To the extent that emerging market capital market growth comes from corporate asset clearing – and we expect it will the important driver — this has no obvious implications for stock performance itself.
That said, we expect emerging market equities to outperform DM equities over the longer term for other reasons, namely the combination of stronger long-term earnings growth and multiple expansion as risk premiums fall.
What could go wrong? These are the risk factors:
Among the many risks to our economic forecasts, we have identified rising protectionism and climate change as the main long-term risks. Of these, we consider the first to be the main risk to capital markets growth, in particular the risk that populist nationalism leads to increased protectionism and a reversal of globalization.
The successful development of open capital markets is particularly exposed to this risk, as it depends on the ability and willingness of investors to invest capital in foreign jurisdictions. To date, the rise of populist nationalism has led, in our view, to a slowdown rather than a reversal of globalization. However, there are already examples of populist nationalism leading to marked reductions in openness to trade and capital flows – such as the impact of Brexit on the UK – and the risk of a wider globalization reversal is evident.
The development of deep equity markets also requires the commitment of domestic policymakers to follow a mix of capital market friendly policies that encourage innovation, transparency, listing, protection of private property rights, etc. It is impossible to include all of these elements satisfactorily in an analytical framework, which is why we focused on the broader relationship that exists between GDP per capita and stock market capitalization ratios. By modeling the growth of the equity capital market in this way, we implicitly assume that the conditions for economic growth are also the conditions for capital market development. But this will not always be the case, which carries risks (particularly for our EMC projections for each individual country).
Finally, the development and proliferation of generative artificial intelligence is another major risk to our projections. As it is likely to increase global productivity and GDP per capita, we see it as an upside risk to the development of global capital markets. However, as the effects seem likely to be larger in DM than in EM economies, this implies downside risk to the expected increase in the share of EMs in global equity market capitalization.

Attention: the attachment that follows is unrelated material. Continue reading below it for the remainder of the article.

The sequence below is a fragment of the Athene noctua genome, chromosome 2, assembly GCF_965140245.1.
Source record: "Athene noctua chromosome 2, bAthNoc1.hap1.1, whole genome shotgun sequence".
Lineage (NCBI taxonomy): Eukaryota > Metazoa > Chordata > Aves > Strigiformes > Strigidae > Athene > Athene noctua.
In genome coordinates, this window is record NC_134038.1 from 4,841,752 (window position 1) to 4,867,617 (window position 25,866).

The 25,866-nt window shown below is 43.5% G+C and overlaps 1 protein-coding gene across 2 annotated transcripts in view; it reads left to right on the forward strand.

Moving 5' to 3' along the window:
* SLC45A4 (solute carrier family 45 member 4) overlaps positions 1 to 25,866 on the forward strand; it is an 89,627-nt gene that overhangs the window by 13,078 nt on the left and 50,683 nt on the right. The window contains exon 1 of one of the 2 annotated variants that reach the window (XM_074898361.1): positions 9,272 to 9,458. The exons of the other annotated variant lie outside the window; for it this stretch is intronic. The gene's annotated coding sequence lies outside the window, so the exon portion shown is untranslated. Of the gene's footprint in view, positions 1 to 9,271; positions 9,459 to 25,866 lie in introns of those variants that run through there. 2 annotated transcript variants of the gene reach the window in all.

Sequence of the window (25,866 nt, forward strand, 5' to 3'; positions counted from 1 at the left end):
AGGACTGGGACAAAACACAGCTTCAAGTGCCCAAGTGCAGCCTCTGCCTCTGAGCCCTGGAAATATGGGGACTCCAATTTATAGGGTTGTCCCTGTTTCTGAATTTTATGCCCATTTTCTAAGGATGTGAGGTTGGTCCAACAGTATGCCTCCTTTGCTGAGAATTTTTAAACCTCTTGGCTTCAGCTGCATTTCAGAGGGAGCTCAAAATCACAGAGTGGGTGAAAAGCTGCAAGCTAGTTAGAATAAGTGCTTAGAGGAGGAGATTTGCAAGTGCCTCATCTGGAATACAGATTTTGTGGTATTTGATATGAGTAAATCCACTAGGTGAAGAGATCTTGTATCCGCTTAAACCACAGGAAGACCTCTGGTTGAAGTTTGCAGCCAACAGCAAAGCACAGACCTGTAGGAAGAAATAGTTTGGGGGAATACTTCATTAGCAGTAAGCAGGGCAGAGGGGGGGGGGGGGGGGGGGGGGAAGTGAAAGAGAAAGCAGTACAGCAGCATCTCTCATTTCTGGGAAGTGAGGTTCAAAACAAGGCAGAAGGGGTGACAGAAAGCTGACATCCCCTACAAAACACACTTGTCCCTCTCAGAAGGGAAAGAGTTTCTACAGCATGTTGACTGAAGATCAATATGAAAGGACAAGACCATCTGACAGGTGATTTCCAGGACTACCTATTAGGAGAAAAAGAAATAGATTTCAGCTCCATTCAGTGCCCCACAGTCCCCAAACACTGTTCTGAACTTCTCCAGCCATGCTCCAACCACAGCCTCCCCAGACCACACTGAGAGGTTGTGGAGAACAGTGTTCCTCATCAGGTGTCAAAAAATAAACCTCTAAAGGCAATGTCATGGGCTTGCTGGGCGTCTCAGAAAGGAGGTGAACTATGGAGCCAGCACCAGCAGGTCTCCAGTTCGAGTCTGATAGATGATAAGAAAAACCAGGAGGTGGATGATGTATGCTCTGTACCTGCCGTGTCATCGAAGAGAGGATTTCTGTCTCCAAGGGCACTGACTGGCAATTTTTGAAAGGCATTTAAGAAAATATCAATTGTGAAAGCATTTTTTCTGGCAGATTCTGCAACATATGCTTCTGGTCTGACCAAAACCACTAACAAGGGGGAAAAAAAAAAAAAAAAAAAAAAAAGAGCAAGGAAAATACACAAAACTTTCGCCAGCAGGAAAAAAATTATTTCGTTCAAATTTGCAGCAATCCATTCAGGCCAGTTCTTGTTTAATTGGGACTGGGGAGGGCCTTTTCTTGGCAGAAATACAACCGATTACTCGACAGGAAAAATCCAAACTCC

Goldman’s economists hardly disagree with Keynes on the ultimate value of this exercise, although the latter is a better writer than the former:
Making economic projections over a 50-year horizon for 104 countries inevitably involves a considerable degree of risk and uncertainty. Given the difficulties of predicting even one or two years ahead, some readers may be skeptical of the value of predictions reaching that far into the future. However, an advantage of making long-term forecasts is that cyclical risk – a major source of short-term forecasting errors – tends to revert to the mean over time, so GDP is largely determined by slower-moving trends in population, capital and technology.
Other long-term forecasts are available. For example, according to the 2019 movie, 2075 is the year an earthquake destroys Earth’s fusion engines and sends our frozen planet and its underground population into a collision course with Jupiter The Wandering Earth. How these events affect the capitalization of global stock markets is not a theme the film explores in comparable detail.